Alginate, agar and carrageenan are gelatinous seaweed products collectively known as hydrocolloids or phycocolloids. Hydrocolloids are food additives.[32] The food industry exploits their gelling, water-retention, emulsifying and other physical properties. Agar is used in foods such as confectionery, meat and poultry products, desserts and beverages and moulded foods. Carrageenan is used in salad dressings and sauces, dietetic foods, and as a preservative in meat and fish, dairy items and baked goods.

Medicine and herbs[edit]

Photo of rocks covered by dried plant matter
Seaweed-covered rocks in the United Kingdom
Photo of a rock jetty covered with seaweed
Seaweed on rocks on Long Island

Alginates are used in wound dressings (see alginate dressing), and dental moulds. In microbiology, agar is used as a culture medium. Carrageenans, alginates and agaroses, with other macroalgal polysaccharides, have biomedicine applications. Delisea pulchra may interfere with bacterial colonization.[33] Sulfated saccharides from red and green algae inhibit some DNA and RNA-enveloped viruses.[34]

Seaweed extract is used in some diet pills.[35] Other seaweed pills exploit the same effect as gastric banding, expanding in the stomach to make the stomach feel more full.[36][37]

Climate change mitigation[edit]

Seaweed cultivation in the open ocean can act as a form of carbon sequestration to mitigate climate change.[38][39] Studies have reported that nearshore seaweed forests constitute a source of blue carbon, as seaweed detritus is carried into the middle and deep ocean thereby sequestering carbon.[27][26][40][41][42] Macrocystis pyrifera (also known as giant kelp) sequesters carbon faster than any other species. It can reach 60 m in length and grow as rapidly as 50 cm a day.[43] According to one study, covering 9% of the world’s oceans with kelp forests could produce “sufficient biomethane to replace all of today’s needs in fossil fuel energy, while removing 53 billion tons of CO2 per year from the atmosphere, restoring pre-industrial levels”.[44][45]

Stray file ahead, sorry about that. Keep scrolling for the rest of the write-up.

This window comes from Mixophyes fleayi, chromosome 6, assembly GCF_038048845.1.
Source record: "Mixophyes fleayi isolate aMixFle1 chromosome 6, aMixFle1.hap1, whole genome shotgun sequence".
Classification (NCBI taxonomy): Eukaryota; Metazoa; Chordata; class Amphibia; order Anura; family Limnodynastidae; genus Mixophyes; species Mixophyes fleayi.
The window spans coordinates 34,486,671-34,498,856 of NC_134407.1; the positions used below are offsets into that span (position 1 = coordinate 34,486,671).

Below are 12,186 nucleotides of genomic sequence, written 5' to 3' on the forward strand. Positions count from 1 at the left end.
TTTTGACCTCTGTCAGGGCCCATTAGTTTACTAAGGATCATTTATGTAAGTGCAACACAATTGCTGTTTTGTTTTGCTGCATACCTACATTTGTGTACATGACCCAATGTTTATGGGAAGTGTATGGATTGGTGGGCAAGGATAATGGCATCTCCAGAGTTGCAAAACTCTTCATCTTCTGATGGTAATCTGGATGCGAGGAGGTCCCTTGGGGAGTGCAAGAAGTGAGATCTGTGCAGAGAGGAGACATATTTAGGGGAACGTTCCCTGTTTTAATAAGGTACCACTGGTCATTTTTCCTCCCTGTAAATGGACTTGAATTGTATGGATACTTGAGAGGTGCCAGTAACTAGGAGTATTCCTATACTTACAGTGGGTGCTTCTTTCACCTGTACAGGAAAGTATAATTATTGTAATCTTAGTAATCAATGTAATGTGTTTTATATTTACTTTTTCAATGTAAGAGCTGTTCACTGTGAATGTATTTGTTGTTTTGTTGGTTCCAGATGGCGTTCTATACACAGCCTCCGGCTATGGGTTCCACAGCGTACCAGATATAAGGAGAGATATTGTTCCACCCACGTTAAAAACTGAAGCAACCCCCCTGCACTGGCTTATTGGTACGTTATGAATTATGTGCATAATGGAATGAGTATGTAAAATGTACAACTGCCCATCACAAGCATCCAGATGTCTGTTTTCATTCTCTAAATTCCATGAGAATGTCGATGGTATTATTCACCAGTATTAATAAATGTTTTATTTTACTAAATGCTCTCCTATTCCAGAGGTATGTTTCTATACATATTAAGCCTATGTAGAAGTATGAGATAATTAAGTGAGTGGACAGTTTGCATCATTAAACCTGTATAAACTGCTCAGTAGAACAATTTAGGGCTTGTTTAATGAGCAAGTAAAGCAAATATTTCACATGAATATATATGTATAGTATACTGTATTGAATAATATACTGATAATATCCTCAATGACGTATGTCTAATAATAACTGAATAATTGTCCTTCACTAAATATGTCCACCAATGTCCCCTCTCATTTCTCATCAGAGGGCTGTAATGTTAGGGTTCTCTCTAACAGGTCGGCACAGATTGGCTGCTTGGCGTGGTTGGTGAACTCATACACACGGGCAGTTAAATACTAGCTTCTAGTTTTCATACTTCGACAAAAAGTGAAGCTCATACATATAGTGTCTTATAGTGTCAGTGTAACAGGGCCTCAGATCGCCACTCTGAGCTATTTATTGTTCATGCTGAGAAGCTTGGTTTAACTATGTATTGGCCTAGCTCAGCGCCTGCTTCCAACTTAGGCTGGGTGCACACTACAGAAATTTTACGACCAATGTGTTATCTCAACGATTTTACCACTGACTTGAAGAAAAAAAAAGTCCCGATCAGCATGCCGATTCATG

Other uses[edit]

Other seaweed may be used as fertilizer, compost for landscaping, or to combat beach erosion through burial in beach dunes.[46]

Seaweed is under consideration as a potential source of bioethanol.[47][48]

Seaweed is lifted out of the top of algae scrubber/cultivator, to be discarded or used as food, fertilizer, or skin care

Alginates are used in industrial products such as paper coatings, adhesives, dyes, gels, explosives and in processes such as paper sizing, textile printing, hydro-mulching and drilling. Seaweed is an ingredient in toothpaste, cosmetics and paints. Seaweed is used for the production of bio yarn (a textile).[49]

Several of these resources can be obtained from seaweed through biorefining.

Seaweed collecting is the process of collecting, drying and pressing seaweed. It was a popular pastime in the Victorian era and remains a hobby today. In some emerging countries, Seaweed is harvested daily to support communities.

Women in Tanzania grow "Mwani" (seaweed in Swahili). The farms are made up of little sticks in neat rows in the warm, shallow water. Once they harvest the seaweed, it is used for many purposes: food, cosmetics, fabric, etc.

Seaweed is sometimes used to build roofs on houses on Læsø in Denmark[50]

Seaweeds are used as animal feeds. They have long been grazed by sheep, horses and cattle in Northern Europe. They are valued for fish production.[51] Adding seaweed to livestock feed can substantially reduce methane emissions from cattle.[52]

Health risks[edit]

Rotting seaweed is a potent source of hydrogen sulfide, a highly toxic gas, and has been implicated in some incidents of apparent hydrogen-sulphide poisoning.[53] It can cause vomiting and diarrhea.

The so-called "stinging seaweed" Microcoleus lyngbyaceus is a filamentous cyanobacteria which contains toxins including lyngbyatoxin-a and debromoaplysiatoxin. Direct skin contact can cause seaweed dermatitis characterized by painful, burning lesions that last for days.[1][54]


Bacterial disease ice-ice infects Kappaphycus (red seaweed), turning its branches white. The disease caused heavy crop losses in the Philippines, Tanzania and Mozambique.[55]

Sea urchin barrens have replaced kelp forests in multiple areas. They are "almost immune to starvation". Lifespans can exceed 50 years. When stressed by hunger, their jaws and teeth enlarge, and they form "fronts" and hunt for food collectively.[55]

See also[edit]


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Further reading[edit]

External links[edit]